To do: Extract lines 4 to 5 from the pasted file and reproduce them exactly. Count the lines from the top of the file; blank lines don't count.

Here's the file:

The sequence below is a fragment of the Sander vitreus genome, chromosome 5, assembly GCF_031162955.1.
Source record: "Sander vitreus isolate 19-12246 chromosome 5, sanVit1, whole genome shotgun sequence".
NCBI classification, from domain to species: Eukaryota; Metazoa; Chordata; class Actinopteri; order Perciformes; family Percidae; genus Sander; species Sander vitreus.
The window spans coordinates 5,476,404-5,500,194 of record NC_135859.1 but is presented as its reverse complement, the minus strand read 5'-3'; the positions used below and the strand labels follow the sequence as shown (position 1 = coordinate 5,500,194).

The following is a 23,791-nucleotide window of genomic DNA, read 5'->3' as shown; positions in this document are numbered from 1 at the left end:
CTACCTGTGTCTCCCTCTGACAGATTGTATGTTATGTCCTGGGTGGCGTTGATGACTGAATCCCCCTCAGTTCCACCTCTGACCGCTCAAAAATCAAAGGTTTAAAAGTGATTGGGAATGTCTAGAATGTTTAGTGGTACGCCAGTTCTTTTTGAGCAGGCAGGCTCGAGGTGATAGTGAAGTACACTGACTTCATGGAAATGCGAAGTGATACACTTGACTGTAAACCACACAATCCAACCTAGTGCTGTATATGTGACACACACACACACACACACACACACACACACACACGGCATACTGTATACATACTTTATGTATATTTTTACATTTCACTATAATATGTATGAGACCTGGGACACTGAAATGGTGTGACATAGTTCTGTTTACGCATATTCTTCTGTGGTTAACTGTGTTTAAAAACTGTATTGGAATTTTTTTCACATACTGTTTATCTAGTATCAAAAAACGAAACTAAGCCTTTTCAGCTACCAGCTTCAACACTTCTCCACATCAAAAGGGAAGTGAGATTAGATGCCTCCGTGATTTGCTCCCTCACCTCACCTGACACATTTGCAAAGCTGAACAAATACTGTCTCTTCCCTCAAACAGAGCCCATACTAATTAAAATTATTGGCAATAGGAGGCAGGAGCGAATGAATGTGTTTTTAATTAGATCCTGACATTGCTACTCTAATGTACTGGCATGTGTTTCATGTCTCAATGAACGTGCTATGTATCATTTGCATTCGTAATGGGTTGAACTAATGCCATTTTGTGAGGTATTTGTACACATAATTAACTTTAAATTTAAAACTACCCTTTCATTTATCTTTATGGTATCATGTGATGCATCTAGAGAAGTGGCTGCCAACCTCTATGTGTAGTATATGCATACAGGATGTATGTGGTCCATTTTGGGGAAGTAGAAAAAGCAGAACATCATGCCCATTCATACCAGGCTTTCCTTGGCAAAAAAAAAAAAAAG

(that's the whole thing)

The window spans coordinates 5,476,404-5,500,194 of record NC_135859.1 but is presented as its reverse complement, the minus strand read 5'-3'; the positions used below and the strand labels follow the sequence as shown (position 1 = coordinate 5,500,194).

The following is a 23,791-nucleotide window of genomic DNA, read 5'->3' as shown; positions in this document are numbered from 1 at the left end: